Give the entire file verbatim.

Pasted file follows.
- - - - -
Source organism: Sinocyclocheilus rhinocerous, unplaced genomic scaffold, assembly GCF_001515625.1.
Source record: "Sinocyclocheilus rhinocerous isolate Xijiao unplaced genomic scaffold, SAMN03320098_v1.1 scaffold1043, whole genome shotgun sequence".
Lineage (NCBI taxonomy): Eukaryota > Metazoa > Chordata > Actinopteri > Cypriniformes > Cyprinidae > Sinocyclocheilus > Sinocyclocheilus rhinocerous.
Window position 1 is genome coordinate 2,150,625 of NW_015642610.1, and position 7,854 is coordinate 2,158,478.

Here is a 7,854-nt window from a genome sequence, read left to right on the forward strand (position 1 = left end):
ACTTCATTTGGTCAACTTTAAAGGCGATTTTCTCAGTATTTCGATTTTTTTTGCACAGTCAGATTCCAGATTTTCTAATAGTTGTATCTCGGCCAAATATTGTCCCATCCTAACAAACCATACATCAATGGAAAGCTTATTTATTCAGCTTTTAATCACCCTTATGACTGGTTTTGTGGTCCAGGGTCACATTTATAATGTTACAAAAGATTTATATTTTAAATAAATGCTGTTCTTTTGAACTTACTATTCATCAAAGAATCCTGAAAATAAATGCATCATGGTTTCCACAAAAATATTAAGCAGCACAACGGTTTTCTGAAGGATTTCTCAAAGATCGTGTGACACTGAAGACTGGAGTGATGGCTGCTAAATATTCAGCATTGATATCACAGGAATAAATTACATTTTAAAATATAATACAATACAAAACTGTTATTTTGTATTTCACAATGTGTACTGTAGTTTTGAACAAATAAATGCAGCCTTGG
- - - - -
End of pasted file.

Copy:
Source organism: Sinocyclocheilus rhinocerous, unplaced genomic scaffold, assembly GCF_001515625.1.
Source record: "Sinocyclocheilus rhinocerous isolate Xijiao unplaced genomic scaffold, SAMN03320098_v1.1 scaffold1043, whole genome shotgun sequence".
Lineage (NCBI taxonomy): Eukaryota > Metazoa > Chordata > Actinopteri > Cypriniformes > Cyprinidae > Sinocyclocheilus > Sinocyclocheilus rhinocerous.
Window position 1 is genome coordinate 2,150,625 of NW_015642610.1, and position 7,854 is coordinate 2,158,478.

Here is a 7,854-nt window from a genome sequence, read left to right on the forward strand (position 1 = left end):
ACTTCATTTGGTCAACTTTAAAGGCGATTTTCTCAGTATTTCGATTTTTTTTGCACAGTCAGATTCCAGATTTTCTAATAGTTGTATCTCGGCCAAATATTGTCCCATCCTAACAAACCATACATCAATGGAAAGCTTATTTATTCAGCTTTTAATCACCCTTATGACTGGTTTTGTGGTCCAGGGTCACATTTATAATGTTACAAAAGATTTATATTTTAAATAAATGCTGTTCTTTTGAACTTACTATTCATCAAAGAATCCTGAAAATAAATGCATCATGGTTTCCACAAAAATATTAAGCAGCACAACGGTTTTCTGAAGGATTTCTCAAAGATCGTGTGACACTGAAGACTGGAGTGATGGCTGCTAAATATTCAGCATTGATATCACAGGAATAAATTACATTTTAAAATATAATACAATACAAAACTGTTATTTTGTATTTCACAATGTGTACTGTAGTTTTGAACAAATAAATGCAGCCTTGG